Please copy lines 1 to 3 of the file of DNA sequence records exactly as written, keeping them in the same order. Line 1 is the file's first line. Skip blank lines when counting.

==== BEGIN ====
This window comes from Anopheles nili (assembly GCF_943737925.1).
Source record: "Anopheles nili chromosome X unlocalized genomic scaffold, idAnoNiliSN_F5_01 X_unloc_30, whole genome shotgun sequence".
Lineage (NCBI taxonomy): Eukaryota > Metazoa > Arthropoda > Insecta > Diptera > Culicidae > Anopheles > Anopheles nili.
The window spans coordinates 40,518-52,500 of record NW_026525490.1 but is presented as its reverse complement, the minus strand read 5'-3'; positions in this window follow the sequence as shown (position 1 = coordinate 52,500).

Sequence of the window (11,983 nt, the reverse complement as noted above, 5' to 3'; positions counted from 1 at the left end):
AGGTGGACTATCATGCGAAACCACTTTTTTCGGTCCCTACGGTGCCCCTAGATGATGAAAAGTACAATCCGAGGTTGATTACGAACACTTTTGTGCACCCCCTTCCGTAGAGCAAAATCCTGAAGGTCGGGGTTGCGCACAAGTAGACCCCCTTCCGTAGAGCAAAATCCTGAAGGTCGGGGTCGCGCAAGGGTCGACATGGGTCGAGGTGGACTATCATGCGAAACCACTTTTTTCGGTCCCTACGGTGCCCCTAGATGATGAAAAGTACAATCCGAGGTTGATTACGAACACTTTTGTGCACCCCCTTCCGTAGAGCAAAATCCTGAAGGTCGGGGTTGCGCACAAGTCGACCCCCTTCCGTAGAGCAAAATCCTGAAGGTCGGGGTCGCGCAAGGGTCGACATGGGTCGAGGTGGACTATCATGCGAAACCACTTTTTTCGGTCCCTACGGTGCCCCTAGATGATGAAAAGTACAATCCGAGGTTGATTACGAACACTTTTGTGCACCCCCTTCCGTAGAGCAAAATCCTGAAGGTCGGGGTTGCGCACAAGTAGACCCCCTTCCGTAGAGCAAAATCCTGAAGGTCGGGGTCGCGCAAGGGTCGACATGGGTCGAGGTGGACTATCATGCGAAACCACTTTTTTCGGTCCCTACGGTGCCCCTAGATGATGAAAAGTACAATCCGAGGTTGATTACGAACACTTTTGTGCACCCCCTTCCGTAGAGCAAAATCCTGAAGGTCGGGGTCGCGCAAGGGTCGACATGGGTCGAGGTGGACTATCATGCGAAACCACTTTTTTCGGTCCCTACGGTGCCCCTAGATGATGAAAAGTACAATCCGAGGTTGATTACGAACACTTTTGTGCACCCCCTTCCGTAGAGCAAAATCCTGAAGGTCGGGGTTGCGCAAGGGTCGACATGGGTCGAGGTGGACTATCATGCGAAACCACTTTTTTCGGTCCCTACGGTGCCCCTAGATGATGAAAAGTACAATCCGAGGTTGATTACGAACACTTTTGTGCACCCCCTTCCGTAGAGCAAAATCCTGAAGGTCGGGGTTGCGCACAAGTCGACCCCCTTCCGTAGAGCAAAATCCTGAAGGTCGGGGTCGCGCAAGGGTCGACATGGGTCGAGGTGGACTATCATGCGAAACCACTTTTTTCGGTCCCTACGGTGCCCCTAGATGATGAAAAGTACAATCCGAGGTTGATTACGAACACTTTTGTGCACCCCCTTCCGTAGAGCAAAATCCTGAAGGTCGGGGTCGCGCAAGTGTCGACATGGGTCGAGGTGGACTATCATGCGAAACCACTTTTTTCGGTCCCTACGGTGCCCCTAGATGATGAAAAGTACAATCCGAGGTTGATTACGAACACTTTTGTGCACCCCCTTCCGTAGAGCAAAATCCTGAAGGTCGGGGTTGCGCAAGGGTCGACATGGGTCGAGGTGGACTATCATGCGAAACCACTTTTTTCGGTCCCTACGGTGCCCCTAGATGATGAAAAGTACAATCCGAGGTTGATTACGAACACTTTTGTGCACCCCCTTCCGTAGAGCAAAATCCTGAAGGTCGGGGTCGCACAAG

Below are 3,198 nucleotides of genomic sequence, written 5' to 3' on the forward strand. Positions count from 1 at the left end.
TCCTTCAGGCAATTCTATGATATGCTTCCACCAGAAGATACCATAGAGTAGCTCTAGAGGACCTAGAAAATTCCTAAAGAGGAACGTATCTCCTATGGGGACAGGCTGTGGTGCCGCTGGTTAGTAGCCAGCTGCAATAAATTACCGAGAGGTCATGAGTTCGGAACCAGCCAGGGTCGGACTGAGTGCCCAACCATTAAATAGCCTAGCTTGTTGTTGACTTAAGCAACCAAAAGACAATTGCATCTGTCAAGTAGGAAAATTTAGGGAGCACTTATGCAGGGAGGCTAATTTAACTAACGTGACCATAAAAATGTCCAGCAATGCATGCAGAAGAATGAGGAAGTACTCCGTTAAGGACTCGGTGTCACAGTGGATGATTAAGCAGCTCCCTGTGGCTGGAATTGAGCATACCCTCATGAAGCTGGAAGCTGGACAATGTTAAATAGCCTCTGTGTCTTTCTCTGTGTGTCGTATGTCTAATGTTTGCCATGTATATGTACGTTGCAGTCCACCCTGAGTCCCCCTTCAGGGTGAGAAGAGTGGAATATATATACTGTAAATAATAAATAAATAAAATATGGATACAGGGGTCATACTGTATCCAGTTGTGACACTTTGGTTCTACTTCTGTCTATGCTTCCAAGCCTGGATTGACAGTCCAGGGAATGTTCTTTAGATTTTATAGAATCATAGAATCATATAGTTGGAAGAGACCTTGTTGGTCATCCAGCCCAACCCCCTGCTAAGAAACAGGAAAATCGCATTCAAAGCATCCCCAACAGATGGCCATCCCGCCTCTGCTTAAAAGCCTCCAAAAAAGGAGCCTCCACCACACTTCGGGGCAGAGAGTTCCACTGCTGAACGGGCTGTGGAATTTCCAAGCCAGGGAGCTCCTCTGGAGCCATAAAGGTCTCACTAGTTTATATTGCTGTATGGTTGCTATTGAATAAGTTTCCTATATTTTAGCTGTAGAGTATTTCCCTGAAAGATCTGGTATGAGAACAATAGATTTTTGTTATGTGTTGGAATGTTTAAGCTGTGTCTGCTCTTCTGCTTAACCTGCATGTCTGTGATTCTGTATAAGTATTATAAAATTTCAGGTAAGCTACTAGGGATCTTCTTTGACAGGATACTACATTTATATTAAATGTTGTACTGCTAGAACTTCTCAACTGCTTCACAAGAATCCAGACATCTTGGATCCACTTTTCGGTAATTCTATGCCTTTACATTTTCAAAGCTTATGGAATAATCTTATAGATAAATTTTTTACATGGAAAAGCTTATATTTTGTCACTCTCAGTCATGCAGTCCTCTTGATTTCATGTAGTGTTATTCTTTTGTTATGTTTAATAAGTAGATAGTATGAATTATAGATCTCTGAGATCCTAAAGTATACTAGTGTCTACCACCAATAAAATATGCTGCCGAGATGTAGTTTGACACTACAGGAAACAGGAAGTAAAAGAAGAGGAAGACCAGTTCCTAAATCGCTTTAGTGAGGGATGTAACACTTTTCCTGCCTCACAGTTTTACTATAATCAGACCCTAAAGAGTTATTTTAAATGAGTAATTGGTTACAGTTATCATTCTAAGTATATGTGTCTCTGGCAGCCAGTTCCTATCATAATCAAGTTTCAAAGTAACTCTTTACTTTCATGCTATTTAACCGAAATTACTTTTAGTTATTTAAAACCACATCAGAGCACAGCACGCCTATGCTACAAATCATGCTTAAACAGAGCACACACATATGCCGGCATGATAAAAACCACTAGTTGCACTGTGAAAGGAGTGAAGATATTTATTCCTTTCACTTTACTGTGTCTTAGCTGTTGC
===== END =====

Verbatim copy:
This window comes from Anopheles nili (assembly GCF_943737925.1).
Source record: "Anopheles nili chromosome X unlocalized genomic scaffold, idAnoNiliSN_F5_01 X_unloc_30, whole genome shotgun sequence".
Lineage (NCBI taxonomy): Eukaryota > Metazoa > Arthropoda > Insecta > Diptera > Culicidae > Anopheles > Anopheles nili.